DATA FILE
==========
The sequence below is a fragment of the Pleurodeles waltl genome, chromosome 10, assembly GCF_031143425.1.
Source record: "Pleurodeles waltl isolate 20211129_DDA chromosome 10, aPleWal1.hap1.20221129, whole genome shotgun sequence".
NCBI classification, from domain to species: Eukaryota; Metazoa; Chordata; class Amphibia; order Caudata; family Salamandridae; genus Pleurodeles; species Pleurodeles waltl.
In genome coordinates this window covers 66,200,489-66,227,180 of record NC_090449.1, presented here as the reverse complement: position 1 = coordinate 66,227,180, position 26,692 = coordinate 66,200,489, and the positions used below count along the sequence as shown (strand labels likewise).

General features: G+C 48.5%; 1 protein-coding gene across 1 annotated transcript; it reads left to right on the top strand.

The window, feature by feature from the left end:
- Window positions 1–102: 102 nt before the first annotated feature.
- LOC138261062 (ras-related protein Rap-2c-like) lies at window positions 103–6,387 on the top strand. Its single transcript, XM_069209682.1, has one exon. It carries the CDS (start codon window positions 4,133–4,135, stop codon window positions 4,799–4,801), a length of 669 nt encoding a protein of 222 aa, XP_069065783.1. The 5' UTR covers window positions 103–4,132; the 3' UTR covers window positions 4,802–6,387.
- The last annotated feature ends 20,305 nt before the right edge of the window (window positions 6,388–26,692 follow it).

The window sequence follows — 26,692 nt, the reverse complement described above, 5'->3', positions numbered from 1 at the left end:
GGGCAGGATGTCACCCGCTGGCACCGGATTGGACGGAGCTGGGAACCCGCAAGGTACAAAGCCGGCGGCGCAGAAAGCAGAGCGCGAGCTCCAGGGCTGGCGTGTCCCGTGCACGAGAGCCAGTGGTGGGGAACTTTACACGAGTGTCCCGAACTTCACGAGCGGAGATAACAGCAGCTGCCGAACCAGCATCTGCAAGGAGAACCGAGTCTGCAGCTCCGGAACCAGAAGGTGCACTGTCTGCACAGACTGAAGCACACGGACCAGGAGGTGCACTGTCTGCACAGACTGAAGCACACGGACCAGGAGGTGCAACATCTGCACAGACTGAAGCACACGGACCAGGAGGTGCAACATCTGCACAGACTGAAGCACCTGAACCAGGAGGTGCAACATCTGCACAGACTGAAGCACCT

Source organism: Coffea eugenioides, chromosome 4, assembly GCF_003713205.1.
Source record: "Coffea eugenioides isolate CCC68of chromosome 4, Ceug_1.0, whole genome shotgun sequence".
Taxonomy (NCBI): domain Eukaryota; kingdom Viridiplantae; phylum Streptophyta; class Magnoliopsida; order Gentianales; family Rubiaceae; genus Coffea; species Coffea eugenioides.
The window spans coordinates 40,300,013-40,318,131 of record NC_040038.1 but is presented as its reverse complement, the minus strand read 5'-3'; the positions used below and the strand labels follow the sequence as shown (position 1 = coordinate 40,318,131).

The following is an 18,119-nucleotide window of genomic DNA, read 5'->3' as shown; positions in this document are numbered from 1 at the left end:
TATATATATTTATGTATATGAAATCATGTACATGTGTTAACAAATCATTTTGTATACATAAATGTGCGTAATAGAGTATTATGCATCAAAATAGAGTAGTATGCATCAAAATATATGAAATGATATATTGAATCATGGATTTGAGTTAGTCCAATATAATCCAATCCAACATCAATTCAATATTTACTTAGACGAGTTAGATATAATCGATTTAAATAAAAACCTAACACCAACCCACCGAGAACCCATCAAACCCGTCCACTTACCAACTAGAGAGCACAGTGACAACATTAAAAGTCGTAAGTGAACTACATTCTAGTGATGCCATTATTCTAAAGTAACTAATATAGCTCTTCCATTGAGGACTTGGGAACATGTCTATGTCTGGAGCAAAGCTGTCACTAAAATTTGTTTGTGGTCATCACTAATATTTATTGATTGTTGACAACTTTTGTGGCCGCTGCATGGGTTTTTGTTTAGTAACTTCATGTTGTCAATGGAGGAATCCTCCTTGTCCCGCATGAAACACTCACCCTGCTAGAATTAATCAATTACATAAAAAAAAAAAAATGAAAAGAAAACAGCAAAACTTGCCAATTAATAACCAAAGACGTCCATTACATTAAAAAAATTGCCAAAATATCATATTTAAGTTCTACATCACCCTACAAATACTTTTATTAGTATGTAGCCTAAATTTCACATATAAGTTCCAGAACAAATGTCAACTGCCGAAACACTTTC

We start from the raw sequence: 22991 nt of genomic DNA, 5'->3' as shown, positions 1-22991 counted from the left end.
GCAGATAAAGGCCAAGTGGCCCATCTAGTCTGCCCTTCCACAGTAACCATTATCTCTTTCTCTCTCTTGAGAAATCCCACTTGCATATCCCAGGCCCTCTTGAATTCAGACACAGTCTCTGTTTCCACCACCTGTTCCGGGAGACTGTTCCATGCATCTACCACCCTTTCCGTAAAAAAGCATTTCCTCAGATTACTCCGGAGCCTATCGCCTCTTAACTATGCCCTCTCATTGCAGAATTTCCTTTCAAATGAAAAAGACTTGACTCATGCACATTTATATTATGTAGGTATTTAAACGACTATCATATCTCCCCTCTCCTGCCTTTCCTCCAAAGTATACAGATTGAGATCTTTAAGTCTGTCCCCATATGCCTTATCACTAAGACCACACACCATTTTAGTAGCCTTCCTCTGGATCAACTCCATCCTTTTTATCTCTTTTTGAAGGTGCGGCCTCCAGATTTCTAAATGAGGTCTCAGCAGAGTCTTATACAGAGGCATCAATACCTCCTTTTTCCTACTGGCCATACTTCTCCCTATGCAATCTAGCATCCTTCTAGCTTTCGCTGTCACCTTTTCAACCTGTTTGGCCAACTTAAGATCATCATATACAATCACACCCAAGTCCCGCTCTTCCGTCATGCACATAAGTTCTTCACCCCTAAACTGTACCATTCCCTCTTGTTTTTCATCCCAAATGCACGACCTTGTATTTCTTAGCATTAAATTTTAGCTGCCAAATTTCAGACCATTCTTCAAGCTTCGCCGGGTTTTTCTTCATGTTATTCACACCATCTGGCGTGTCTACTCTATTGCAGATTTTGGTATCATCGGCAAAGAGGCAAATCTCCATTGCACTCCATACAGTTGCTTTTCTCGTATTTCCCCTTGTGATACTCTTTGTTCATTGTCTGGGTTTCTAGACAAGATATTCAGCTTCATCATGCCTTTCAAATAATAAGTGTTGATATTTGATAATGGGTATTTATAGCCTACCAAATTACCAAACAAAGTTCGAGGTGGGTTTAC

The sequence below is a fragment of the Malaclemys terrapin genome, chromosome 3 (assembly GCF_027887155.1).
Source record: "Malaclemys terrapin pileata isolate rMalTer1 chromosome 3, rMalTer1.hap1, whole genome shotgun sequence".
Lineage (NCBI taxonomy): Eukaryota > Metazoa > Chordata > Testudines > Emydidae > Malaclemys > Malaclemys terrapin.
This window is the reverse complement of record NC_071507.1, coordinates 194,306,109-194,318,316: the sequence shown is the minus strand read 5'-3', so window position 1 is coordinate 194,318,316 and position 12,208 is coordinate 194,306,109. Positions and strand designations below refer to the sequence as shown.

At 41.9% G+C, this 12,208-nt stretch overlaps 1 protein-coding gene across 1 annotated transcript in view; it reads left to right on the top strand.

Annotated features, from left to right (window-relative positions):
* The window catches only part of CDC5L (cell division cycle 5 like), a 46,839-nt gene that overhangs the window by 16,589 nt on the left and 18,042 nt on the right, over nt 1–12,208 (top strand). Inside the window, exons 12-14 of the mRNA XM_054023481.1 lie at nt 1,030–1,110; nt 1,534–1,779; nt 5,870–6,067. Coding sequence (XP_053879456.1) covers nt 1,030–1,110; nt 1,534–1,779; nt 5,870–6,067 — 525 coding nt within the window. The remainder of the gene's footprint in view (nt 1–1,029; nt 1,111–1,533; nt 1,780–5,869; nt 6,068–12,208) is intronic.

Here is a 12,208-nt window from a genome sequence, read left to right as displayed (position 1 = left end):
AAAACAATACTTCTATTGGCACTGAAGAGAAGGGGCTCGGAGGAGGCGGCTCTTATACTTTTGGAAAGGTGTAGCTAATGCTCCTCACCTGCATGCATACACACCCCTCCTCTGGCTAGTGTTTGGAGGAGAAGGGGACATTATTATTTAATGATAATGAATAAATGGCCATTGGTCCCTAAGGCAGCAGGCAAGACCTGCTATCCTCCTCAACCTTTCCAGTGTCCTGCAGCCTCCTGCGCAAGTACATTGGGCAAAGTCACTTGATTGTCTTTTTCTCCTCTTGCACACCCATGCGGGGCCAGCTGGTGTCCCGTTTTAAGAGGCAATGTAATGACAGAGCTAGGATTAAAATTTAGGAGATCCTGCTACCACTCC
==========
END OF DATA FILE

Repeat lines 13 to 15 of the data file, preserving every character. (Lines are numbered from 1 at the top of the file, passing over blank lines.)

Source record: "Coffea eugenioides isolate CCC68of chromosome 4, Ceug_1.0, whole genome shotgun sequence".
Taxonomy (NCBI): domain Eukaryota; kingdom Viridiplantae; phylum Streptophyta; class Magnoliopsida; order Gentianales; family Rubiaceae; genus Coffea; species Coffea eugenioides.
The window spans coordinates 40,300,013-40,318,131 of record NC_040038.1 but is presented as its reverse complement, the minus strand read 5'-3'; the positions used below and the strand labels follow the sequence as shown (position 1 = coordinate 40,318,131).